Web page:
Now live: Interim staffing effectiveness standards

As of July 1, The Joint Commission's interim staffing effectiveness requirements are in effect for hospital and long-term care organizations, as it continues to research the issues associated with the standards.

The previous standard was "onerous," says Kurt Patton, CEO of Patton Healthcare Consulting in Glendale, AZ, and former executive director of accreditation services at The Joint Commission. In the previous versions, TJC "required all kinds of graphical analyses and different types of statistical analysis, and organizations kept saying that, 'No matter how much we analyze it, we're not seeing the numbers correlate to staffing issues."

"Really, most organizations pulled out that data when The Joint Commission surveyor was around and other than that it was fairly useless," says Susan W. Hendrickson, MHRD/OD, RN, CPHQ, FACHE, director of clinical quality and patient safety at Via Christi Wichita (KS) Health Network.

Patton says "the interim standards are actually a very positive change from the former standards. The key thing that I advise folks on is that this is a much easier requirement to fulfill — not something to get all worked up about."

The interim standards, he says, simply require that when a hospital has an adverse event, that it analyze the "potential effects" staffing had, looking at the number of staff and their qualifications.

He says to make your yearly report as simple as possible. First identify how many sentinel events occurred. Then look at the root-cause analysis done to analyze the impact staffing might have had. Look "at the numbers of staff, their experience in that work site, their competency in doing those particular jobs, and then whether or not they see anything that might have facilitated some of those adverse events from occurring," he says.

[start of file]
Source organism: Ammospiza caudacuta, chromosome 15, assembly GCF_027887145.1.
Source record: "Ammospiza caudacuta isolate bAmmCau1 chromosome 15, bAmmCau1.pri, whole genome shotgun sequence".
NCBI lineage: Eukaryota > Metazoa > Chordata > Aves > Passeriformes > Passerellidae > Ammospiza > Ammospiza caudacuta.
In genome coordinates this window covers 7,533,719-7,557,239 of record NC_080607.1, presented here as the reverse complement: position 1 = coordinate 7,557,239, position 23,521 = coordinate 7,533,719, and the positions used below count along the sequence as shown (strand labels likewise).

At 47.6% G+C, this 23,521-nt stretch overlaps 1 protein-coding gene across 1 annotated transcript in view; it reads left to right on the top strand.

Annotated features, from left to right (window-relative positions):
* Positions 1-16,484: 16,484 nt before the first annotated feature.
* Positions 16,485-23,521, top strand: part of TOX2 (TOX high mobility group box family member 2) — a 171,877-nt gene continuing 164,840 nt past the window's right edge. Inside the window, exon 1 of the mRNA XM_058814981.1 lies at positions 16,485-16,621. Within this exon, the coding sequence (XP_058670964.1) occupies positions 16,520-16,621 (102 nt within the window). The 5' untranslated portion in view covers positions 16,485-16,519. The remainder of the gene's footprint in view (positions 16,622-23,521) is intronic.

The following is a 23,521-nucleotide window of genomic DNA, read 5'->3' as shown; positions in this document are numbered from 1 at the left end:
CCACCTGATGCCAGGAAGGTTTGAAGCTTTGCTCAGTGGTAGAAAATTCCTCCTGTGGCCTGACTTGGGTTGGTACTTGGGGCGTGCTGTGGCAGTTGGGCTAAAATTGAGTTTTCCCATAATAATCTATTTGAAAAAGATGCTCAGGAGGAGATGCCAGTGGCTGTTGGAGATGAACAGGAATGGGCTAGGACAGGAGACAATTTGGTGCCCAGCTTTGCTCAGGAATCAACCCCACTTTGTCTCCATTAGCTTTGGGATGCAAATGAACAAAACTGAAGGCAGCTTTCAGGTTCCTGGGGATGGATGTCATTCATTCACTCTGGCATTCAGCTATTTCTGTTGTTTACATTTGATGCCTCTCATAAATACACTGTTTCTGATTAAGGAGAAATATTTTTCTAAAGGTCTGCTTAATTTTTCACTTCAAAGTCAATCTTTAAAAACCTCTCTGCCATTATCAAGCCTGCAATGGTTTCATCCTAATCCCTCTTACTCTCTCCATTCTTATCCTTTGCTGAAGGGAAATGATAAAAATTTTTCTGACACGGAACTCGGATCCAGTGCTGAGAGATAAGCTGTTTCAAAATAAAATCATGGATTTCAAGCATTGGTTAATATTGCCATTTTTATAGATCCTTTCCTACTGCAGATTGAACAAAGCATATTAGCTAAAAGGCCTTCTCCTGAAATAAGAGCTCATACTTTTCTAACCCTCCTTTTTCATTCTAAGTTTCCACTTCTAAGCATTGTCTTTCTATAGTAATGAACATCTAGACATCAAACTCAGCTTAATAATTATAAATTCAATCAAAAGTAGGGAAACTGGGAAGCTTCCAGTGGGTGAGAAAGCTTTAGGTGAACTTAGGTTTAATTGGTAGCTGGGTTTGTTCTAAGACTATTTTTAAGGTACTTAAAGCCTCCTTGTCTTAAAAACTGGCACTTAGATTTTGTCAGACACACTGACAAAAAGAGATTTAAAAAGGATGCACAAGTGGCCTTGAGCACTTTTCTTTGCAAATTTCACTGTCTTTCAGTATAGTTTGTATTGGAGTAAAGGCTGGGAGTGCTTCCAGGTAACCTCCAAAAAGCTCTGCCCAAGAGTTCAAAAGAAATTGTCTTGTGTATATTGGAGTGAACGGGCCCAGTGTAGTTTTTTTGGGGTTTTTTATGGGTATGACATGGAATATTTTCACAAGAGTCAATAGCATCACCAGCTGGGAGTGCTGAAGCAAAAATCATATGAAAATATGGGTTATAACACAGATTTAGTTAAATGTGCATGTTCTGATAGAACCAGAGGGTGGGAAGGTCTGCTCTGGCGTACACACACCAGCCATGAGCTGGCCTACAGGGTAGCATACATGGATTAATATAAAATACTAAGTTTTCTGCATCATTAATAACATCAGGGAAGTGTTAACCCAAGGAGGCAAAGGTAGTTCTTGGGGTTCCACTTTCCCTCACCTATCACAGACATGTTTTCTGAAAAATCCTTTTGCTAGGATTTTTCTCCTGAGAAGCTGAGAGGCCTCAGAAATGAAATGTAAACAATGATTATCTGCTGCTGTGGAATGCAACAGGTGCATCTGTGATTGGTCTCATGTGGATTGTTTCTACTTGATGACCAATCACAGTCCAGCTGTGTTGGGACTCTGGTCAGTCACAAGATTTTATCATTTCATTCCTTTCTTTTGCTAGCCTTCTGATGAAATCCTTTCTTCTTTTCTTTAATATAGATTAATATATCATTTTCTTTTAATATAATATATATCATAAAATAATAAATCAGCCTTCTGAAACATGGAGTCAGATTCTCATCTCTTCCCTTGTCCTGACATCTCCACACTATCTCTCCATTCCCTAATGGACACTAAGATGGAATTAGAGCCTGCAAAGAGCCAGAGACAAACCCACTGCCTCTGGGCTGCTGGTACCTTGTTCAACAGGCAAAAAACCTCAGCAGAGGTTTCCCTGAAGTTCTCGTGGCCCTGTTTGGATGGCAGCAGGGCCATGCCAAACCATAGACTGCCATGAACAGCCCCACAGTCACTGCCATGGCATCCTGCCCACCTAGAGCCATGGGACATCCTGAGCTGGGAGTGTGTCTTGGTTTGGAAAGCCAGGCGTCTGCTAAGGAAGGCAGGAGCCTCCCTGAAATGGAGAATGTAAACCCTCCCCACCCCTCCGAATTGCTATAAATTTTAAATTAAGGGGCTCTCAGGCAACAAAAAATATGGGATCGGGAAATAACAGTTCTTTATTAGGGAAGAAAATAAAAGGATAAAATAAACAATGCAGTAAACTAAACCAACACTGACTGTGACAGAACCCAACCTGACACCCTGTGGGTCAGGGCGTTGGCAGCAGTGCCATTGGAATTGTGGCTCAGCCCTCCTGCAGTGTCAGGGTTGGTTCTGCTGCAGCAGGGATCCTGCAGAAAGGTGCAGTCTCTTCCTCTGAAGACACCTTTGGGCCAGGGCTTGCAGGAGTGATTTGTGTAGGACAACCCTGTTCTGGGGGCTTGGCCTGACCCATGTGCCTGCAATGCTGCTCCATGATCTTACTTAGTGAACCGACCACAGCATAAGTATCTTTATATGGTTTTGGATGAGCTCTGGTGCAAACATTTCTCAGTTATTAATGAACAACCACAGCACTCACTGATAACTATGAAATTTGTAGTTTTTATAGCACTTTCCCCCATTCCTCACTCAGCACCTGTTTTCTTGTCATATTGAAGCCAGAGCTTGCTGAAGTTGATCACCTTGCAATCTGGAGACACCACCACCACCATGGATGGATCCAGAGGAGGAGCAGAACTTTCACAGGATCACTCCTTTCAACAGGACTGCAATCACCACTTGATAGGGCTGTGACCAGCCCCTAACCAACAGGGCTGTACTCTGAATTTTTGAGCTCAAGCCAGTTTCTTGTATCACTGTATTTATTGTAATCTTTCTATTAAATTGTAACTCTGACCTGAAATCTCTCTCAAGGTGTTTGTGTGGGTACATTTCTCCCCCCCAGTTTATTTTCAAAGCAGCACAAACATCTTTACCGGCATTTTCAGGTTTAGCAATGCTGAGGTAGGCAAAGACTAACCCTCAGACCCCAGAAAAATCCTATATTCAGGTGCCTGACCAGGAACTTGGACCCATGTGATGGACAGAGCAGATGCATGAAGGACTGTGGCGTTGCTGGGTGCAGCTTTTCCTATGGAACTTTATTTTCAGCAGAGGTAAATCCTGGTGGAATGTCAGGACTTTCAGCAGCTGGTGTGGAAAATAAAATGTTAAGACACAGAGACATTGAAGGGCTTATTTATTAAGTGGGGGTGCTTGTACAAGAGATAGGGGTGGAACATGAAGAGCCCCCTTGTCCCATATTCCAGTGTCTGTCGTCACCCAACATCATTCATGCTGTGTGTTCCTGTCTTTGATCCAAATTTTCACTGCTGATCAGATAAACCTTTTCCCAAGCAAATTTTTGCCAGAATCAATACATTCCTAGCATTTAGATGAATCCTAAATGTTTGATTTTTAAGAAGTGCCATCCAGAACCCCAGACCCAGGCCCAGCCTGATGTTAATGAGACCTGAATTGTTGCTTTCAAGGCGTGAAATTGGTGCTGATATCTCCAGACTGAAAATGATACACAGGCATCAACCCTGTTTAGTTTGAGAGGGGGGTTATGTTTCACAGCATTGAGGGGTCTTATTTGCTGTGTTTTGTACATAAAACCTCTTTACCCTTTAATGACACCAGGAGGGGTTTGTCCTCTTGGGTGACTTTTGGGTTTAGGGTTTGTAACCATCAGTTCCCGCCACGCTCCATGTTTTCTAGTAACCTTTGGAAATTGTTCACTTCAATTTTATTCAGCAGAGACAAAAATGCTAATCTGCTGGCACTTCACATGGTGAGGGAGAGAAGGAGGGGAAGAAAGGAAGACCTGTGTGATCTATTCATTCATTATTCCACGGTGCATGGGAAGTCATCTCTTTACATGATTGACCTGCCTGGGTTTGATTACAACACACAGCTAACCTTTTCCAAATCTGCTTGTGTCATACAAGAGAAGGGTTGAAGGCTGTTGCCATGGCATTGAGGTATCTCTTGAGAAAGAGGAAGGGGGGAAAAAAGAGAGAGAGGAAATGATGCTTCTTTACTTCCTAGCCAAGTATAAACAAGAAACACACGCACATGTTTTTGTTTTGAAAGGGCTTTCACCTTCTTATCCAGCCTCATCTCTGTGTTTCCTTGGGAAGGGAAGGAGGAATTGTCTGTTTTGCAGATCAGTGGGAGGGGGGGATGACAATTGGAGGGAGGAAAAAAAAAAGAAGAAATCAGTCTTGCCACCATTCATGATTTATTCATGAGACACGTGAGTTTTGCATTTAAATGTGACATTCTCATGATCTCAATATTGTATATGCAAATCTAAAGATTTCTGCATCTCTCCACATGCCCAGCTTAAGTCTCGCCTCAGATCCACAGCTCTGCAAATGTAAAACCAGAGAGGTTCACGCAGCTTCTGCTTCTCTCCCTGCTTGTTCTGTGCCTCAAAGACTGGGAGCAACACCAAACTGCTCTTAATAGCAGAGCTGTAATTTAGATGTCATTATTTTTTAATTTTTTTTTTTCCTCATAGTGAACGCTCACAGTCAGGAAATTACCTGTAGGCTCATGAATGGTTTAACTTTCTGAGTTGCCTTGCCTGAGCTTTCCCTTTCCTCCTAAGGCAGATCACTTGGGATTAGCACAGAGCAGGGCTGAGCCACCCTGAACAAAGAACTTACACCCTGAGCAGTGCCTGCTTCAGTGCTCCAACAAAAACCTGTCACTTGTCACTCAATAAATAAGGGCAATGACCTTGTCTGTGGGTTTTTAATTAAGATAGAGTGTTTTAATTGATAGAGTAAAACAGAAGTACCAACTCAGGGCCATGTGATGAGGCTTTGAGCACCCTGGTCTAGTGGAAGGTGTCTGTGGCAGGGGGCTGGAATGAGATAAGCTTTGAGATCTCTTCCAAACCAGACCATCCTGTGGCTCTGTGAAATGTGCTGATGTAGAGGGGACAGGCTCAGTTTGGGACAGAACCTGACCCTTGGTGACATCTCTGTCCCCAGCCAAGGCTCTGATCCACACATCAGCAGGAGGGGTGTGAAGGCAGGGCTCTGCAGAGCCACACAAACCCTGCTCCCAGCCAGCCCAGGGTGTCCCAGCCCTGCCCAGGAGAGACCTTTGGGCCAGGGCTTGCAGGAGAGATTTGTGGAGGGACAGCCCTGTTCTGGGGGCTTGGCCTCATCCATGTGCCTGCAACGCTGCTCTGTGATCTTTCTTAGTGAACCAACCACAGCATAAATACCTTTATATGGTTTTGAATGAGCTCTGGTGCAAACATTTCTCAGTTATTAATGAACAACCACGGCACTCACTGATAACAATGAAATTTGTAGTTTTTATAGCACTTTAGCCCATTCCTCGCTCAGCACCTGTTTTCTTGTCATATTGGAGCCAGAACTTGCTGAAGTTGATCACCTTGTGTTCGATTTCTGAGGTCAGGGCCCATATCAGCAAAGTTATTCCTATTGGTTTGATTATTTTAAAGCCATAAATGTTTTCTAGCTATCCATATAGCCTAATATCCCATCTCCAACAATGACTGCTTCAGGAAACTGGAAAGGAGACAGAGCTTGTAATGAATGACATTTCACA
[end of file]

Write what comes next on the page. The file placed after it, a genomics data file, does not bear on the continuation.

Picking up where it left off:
"And that is a narrative-type report. It just needs to show that you've tabulated how many incidents occurred and that you can summarize what the role of staffing, if any, was in each of those events, and then if you can draw some conclusions from it, that's great," Patton says.

"The idea is rather than trying to look at this data and find a correlation [with staffing] it's try to figure out if there are trends in these process failures that may or may not be related to staffing," Hendrickson says.

You're required, she says, to evaluate staffing with any untoward event. "For instance, let's say you get a fall, one of the things you look at as part of your analysis of that fall is who was working that day, how many people were working, what was their shift, what was their patient load, what was their competency, which is something I think we've all looked at for a long time and it makes sense," she says.

Let's say, though, that you see a large number of falls. You might discover you don't have a good method of evaluating the risks of patients falling. "So you would determine, maybe I need to put in a scoring system and maybe I need to train my staff on that. So you're still looking at the effectiveness of your staff, but instead of looking at it strictly in numbers — how many people did we have when these people fell — it's digging into it and doing more of an analysis of what's really going on with this staff," she says.

Multiple things can affect staffing effectiveness — orientation, training, supervision, work flow. "Your analysis is expected to show whether any of those processes had any effect on the event," she says.